Too many Lemons


If you’re in Cyprus and you like the native diet, it’s a good idea to have a lemon tree.  There’s nothing like freshly squeezed lemon to add a salsa to a variety of dishes like salad, chips, meat and fish.  Then there’s sumptuous lemon cake and lemon curd.

There are, however, only so many lemons one household can use for food purposes.  Should your tree be bountiful or, for whatever reason, you end up with a big amount of lemons all at once, then why not use them in some more creative ways.  Below I outline how we do it.

Vinegar transfused with lemon. 

What you’ll need:

  • Lots of lemons and white vinegar
  • Large Jar with tight lid (or any container for storage)
  • Optionally cloves, rosemary sprigs, cinnamon sticks, orange peels or lavender sprigs/flowers
  • Cloth for straining – muslin is wonderful if you have it, but an old t-shirt will do the job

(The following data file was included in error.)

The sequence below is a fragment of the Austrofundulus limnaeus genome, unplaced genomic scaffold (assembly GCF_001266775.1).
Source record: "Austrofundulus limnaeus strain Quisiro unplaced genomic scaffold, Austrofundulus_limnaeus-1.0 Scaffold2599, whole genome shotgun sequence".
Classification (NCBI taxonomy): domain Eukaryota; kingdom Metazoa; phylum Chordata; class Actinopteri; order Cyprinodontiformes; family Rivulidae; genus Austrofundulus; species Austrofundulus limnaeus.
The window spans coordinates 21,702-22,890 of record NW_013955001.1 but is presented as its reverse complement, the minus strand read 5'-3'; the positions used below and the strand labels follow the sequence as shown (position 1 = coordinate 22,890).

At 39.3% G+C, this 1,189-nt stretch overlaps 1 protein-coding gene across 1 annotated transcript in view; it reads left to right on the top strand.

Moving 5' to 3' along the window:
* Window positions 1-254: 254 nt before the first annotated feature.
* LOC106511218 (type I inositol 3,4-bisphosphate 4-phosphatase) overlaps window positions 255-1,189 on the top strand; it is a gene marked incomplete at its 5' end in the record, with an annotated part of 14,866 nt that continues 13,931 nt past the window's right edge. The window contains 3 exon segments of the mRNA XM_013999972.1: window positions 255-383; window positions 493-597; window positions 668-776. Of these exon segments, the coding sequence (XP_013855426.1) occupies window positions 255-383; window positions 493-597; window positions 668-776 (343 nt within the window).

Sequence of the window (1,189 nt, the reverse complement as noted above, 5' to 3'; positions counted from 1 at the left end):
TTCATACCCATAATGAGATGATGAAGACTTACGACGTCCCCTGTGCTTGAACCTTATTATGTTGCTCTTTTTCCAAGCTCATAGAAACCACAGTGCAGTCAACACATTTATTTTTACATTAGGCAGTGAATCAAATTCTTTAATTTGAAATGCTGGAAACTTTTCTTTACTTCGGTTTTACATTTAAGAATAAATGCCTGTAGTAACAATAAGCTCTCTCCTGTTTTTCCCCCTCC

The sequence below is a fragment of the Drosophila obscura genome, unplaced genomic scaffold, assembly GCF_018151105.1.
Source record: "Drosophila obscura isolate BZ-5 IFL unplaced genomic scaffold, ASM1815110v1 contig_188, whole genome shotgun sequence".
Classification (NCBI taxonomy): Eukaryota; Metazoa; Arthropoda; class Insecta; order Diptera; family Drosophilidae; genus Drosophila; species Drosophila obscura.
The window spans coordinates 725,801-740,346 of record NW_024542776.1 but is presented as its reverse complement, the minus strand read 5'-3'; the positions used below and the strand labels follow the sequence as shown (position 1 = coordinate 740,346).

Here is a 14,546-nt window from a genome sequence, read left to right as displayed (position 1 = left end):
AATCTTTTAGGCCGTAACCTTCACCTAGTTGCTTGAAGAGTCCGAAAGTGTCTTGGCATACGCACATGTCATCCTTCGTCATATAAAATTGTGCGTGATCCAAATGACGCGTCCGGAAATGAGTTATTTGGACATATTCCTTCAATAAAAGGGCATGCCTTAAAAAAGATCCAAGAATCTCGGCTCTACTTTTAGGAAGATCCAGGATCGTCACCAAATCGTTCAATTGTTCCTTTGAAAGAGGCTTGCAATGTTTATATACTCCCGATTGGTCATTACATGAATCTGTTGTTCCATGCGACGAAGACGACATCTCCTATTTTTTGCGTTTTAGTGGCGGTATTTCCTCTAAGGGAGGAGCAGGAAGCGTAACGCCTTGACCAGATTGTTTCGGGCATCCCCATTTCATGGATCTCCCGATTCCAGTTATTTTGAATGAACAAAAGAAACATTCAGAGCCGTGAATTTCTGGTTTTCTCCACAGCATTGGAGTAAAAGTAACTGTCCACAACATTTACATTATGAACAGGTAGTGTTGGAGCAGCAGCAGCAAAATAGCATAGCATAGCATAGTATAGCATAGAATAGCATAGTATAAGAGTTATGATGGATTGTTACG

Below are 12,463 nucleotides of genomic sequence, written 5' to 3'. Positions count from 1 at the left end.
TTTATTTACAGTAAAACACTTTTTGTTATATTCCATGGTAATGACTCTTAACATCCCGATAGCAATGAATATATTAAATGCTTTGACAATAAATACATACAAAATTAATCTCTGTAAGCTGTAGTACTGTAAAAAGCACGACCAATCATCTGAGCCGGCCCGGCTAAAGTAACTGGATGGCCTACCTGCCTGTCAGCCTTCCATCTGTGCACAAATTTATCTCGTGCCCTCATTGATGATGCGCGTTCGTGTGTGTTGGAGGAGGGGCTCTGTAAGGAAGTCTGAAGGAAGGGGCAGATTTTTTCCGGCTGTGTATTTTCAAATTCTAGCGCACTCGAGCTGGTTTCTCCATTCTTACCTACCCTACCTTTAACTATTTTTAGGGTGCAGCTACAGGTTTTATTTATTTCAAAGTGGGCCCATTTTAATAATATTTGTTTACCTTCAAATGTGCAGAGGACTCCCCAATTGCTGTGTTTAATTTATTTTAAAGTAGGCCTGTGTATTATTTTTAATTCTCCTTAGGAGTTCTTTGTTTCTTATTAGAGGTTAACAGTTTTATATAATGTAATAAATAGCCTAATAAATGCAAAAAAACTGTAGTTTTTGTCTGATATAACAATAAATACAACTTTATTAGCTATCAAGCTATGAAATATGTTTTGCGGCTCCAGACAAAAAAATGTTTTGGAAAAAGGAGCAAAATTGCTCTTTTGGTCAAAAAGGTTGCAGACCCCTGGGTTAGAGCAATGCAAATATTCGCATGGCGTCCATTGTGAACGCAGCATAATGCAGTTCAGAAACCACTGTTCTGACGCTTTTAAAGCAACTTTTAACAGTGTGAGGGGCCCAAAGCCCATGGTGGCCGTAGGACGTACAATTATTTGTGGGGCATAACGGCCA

• Juicer and ice cube trays

What to do:

  • Peel your lemons, you should keep some of the pith (white part) in tact, so don’t peel it down to the pulp.
  • Submerge your peels in white vinegar (grape vinegar works fine).
  • Optionally you can add one or a mix of: cloves, rosemary sprigs, cinnamon sticks, orange peels, lavender sprigs/flowers
  • Cover with a tight fitting lid and keep in a place out of sunlight but where you can see it.
  • Leave it for 4 weeks but shake it once every day or so.
  • Squeeze the lemons and freeze the juice in ice cube trays.  These are great to drop in your water throughout the Summer months as a refreshing pick-me-up.
  • When the vinegar mixture has sat 4 weeks, strain it through a cloth.
  • Dilute it with water 1:1
  • Pour the diluted mixture into spray bottles or other container(s) for use on the bathroom and kitchen surfaces and on tiled floors.

A quick way to achieve the same effect would be to add essential oils directly to vinegar.

Let us know in the comments how you use your extra lemons.

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